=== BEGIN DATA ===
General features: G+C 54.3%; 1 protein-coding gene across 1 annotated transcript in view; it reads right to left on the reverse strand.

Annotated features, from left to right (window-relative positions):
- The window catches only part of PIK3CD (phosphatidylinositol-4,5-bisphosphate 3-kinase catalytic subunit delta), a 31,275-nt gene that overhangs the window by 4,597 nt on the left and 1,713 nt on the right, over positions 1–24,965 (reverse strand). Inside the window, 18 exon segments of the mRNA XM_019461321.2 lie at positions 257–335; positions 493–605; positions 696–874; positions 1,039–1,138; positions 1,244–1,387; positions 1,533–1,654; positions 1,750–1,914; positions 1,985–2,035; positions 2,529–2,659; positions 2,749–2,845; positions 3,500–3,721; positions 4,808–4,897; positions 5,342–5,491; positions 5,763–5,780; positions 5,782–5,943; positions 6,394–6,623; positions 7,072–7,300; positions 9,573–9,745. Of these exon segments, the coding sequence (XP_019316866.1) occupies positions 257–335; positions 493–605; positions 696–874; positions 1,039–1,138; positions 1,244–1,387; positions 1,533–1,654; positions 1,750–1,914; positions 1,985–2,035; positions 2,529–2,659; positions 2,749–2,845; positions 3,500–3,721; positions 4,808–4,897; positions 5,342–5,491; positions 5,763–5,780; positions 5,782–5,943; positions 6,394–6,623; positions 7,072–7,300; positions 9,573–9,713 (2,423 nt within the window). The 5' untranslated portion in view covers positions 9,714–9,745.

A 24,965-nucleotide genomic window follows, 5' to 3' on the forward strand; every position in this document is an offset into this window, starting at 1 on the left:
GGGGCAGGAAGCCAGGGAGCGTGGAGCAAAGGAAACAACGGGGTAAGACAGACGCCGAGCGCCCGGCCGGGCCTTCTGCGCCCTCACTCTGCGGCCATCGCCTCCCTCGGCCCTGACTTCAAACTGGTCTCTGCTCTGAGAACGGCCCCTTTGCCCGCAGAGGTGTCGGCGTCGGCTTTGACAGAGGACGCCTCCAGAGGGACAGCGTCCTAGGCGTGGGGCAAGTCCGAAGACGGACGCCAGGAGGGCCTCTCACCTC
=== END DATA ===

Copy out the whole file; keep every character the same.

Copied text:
General features: G+C 54.3%; 1 protein-coding gene across 1 annotated transcript in view; it reads right to left on the reverse strand.

Annotated features, from left to right (window-relative positions):
- The window catches only part of PIK3CD (phosphatidylinositol-4,5-bisphosphate 3-kinase catalytic subunit delta), a 31,275-nt gene that overhangs the window by 4,597 nt on the left and 1,713 nt on the right, over positions 1–24,965 (reverse strand). Inside the window, 18 exon segments of the mRNA XM_019461321.2 lie at positions 257–335; positions 493–605; positions 696–874; positions 1,039–1,138; positions 1,244–1,387; positions 1,533–1,654; positions 1,750–1,914; positions 1,985–2,035; positions 2,529–2,659; positions 2,749–2,845; positions 3,500–3,721; positions 4,808–4,897; positions 5,342–5,491; positions 5,763–5,780; positions 5,782–5,943; positions 6,394–6,623; positions 7,072–7,300; positions 9,573–9,745. Of these exon segments, the coding sequence (XP_019316866.1) occupies positions 257–335; positions 493–605; positions 696–874; positions 1,039–1,138; positions 1,244–1,387; positions 1,533–1,654; positions 1,750–1,914; positions 1,985–2,035; positions 2,529–2,659; positions 2,749–2,845; positions 3,500–3,721; positions 4,808–4,897; positions 5,342–5,491; positions 5,763–5,780; positions 5,782–5,943; positions 6,394–6,623; positions 7,072–7,300; positions 9,573–9,713 (2,423 nt within the window). The 5' untranslated portion in view covers positions 9,714–9,745.

A 24,965-nucleotide genomic window follows, 5' to 3' on the forward strand; every position in this document is an offset into this window, starting at 1 on the left:
GGGGCAGGAAGCCAGGGAGCGTGGAGCAAAGGAAACAACGGGGTAAGACAGACGCCGAGCGCCCGGCCGGGCCTTCTGCGCCCTCACTCTGCGGCCATCGCCTCCCTCGGCCCTGACTTCAAACTGGTCTCTGCTCTGAGAACGGCCCCTTTGCCCGCAGAGGTGTCGGCGTCGGCTTTGACAGAGGACGCCTCCAGAGGGACAGCGTCCTAGGCGTGGGGCAAGTCCGAAGACGGACGCCAGGAGGGCCTCTCACCTC